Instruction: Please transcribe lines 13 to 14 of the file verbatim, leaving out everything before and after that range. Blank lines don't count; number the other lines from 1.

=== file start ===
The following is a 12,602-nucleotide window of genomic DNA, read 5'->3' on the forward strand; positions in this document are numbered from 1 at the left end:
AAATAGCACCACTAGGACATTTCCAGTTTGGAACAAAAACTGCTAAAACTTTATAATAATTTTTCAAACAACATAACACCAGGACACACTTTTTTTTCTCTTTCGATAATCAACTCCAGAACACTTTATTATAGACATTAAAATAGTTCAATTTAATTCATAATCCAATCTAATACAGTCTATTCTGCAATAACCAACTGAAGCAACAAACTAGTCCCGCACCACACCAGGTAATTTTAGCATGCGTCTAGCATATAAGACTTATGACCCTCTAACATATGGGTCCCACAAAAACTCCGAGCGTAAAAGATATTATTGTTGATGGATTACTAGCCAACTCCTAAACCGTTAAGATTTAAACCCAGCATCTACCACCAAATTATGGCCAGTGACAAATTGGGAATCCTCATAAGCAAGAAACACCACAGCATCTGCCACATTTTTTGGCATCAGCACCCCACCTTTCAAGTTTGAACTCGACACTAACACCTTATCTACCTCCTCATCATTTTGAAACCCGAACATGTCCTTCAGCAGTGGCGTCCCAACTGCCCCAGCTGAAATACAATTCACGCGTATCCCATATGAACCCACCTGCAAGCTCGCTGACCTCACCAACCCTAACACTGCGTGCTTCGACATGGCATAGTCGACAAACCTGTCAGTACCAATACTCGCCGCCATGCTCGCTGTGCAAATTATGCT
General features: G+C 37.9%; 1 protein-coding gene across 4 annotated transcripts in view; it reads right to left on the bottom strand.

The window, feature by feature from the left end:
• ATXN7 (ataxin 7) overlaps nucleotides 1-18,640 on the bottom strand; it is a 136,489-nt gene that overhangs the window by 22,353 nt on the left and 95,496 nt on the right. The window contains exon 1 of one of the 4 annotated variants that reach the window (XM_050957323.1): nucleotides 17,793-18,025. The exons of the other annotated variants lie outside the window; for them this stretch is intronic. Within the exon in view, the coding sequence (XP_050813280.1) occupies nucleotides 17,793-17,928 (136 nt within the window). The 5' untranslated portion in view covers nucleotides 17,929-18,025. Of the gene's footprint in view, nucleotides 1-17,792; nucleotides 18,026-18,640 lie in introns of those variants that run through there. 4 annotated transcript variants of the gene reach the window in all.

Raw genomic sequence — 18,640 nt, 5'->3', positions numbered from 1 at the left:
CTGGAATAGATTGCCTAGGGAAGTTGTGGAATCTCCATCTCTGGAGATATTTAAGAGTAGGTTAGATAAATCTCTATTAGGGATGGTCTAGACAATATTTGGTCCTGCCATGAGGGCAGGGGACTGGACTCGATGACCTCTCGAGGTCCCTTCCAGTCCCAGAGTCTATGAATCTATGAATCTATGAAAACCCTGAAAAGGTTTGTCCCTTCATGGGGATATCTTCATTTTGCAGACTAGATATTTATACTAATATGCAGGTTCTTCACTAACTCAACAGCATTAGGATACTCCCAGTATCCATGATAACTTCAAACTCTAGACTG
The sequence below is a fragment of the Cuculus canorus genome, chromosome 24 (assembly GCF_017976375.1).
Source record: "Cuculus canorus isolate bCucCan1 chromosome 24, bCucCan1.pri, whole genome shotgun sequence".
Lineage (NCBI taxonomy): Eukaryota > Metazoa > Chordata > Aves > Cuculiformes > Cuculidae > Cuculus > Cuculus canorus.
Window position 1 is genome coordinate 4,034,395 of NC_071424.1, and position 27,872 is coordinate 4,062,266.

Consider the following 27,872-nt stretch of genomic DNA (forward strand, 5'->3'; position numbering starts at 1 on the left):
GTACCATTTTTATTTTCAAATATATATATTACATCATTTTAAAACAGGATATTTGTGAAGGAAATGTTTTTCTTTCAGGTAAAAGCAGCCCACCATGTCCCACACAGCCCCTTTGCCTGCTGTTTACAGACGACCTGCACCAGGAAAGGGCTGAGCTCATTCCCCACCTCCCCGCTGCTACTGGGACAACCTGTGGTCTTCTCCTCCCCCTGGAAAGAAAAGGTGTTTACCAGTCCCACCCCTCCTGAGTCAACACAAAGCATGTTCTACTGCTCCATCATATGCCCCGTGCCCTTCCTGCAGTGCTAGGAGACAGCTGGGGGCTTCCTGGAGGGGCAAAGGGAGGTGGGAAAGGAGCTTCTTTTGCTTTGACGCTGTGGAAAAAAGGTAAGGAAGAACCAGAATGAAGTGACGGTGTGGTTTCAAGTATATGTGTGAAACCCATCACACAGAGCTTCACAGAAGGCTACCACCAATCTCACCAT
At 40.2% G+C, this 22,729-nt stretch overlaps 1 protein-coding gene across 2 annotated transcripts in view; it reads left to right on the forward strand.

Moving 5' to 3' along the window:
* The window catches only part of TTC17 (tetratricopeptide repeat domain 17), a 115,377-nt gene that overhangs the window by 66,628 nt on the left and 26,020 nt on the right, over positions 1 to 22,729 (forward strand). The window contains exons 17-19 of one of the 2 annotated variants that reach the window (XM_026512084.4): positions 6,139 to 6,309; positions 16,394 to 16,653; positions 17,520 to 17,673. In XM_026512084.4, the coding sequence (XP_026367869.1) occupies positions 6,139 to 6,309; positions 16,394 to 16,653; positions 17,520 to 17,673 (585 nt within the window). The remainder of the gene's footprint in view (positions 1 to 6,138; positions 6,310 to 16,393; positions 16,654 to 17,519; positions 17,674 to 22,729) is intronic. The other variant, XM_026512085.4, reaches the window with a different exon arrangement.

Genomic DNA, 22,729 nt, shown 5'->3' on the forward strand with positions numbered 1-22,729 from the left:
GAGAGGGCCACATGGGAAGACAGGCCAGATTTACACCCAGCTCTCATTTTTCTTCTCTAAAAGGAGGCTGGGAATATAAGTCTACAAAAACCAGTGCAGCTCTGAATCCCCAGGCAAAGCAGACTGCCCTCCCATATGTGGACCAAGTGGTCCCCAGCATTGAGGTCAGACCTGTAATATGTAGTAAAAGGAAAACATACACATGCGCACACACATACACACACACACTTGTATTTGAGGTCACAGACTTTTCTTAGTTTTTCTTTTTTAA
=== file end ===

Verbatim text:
GTACCATTTTTATTTTCAAATATATATATTACATCATTTTAAAACAGGATATTTGTGAAGGAAATGTTTTTCTTTCAGGTAAAAGCAGCCCACCATGTCCCACACAGCCCCTTTGCCTGCTGTTTACAGACGACCTGCACCAGGAAAGGGCTGAGCTCATTCCCCACCTCCCCGCTGCTACTGGGACAACCTGTGGTCTTCTCCTCCCCCTGGAAAGAAAAGGTGTTTACCAGTCCCACCCCTCCTGAGTCAACACAAAGCATGTTCTACTGCTCCATCATATGCCCCGTGCCCTTCCTGCAGTGCTAGGAGACAGCTGGGGGCTTCCTGGAGGGGCAAAGGGAGGTGGGAAAGGAGCTTCTTTTGCTTTGACGCTGTGGAAAAAAGGTAAGGAAGAACCAGAATGAAGTGACGGTGTGGTTTCAAGTATATGTGTGAAACCCATCACACAGAGCTTCACAGAAGGCTACCACCAATCTCACCAT
At 40.2% G+C, this 22,729-nt stretch overlaps 1 protein-coding gene across 2 annotated transcripts in view; it reads left to right on the forward strand.